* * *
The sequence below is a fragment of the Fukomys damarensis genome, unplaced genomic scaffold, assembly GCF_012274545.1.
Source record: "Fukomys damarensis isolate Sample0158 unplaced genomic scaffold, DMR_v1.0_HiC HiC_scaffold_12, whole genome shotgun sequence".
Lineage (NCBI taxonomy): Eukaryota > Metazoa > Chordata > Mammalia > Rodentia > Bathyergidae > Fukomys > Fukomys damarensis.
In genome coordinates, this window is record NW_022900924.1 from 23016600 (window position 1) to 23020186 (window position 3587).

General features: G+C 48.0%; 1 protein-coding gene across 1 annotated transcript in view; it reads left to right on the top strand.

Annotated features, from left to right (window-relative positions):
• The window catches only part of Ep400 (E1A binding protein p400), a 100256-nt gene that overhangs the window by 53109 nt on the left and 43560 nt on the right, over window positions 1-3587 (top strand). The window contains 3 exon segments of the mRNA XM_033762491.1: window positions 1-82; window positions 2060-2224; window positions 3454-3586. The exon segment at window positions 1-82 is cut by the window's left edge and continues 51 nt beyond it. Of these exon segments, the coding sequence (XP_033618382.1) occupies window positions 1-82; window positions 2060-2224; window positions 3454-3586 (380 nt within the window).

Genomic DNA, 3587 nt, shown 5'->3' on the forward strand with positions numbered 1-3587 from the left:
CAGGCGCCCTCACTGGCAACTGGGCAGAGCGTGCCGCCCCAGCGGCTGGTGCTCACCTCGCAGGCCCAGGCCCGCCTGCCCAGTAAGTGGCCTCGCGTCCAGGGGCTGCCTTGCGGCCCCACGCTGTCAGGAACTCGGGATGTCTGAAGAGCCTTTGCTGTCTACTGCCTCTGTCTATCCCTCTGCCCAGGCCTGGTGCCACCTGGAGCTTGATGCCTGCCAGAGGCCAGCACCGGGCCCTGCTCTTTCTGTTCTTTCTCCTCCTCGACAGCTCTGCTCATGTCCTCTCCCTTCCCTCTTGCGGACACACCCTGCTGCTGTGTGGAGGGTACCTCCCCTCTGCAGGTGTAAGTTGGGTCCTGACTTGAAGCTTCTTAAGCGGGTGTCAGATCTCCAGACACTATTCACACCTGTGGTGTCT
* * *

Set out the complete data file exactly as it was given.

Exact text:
The sequence below is a fragment of the Fukomys damarensis genome, unplaced genomic scaffold, assembly GCF_012274545.1.
Source record: "Fukomys damarensis isolate Sample0158 unplaced genomic scaffold, DMR_v1.0_HiC HiC_scaffold_12, whole genome shotgun sequence".
Lineage (NCBI taxonomy): Eukaryota > Metazoa > Chordata > Mammalia > Rodentia > Bathyergidae > Fukomys > Fukomys damarensis.
In genome coordinates, this window is record NW_022900924.1 from 23016600 (window position 1) to 23020186 (window position 3587).

General features: G+C 48.0%; 1 protein-coding gene across 1 annotated transcript in view; it reads left to right on the top strand.

Annotated features, from left to right (window-relative positions):
• The window catches only part of Ep400 (E1A binding protein p400), a 100256-nt gene that overhangs the window by 53109 nt on the left and 43560 nt on the right, over window positions 1-3587 (top strand). The window contains 3 exon segments of the mRNA XM_033762491.1: window positions 1-82; window positions 2060-2224; window positions 3454-3586. The exon segment at window positions 1-82 is cut by the window's left edge and continues 51 nt beyond it. Of these exon segments, the coding sequence (XP_033618382.1) occupies window positions 1-82; window positions 2060-2224; window positions 3454-3586 (380 nt within the window).

Genomic DNA, 3587 nt, shown 5'->3' on the forward strand with positions numbered 1-3587 from the left:
CAGGCGCCCTCACTGGCAACTGGGCAGAGCGTGCCGCCCCAGCGGCTGGTGCTCACCTCGCAGGCCCAGGCCCGCCTGCCCAGTAAGTGGCCTCGCGTCCAGGGGCTGCCTTGCGGCCCCACGCTGTCAGGAACTCGGGATGTCTGAAGAGCCTTTGCTGTCTACTGCCTCTGTCTATCCCTCTGCCCAGGCCTGGTGCCACCTGGAGCTTGATGCCTGCCAGAGGCCAGCACCGGGCCCTGCTCTTTCTGTTCTTTCTCCTCCTCGACAGCTCTGCTCATGTCCTCTCCCTTCCCTCTTGCGGACACACCCTGCTGCTGTGTGGAGGGTACCTCCCCTCTGCAGGTGTAAGTTGGGTCCTGACTTGAAGCTTCTTAAGCGGGTGTCAGATCTCCAGACACTATTCACACCTGTGGTGTCT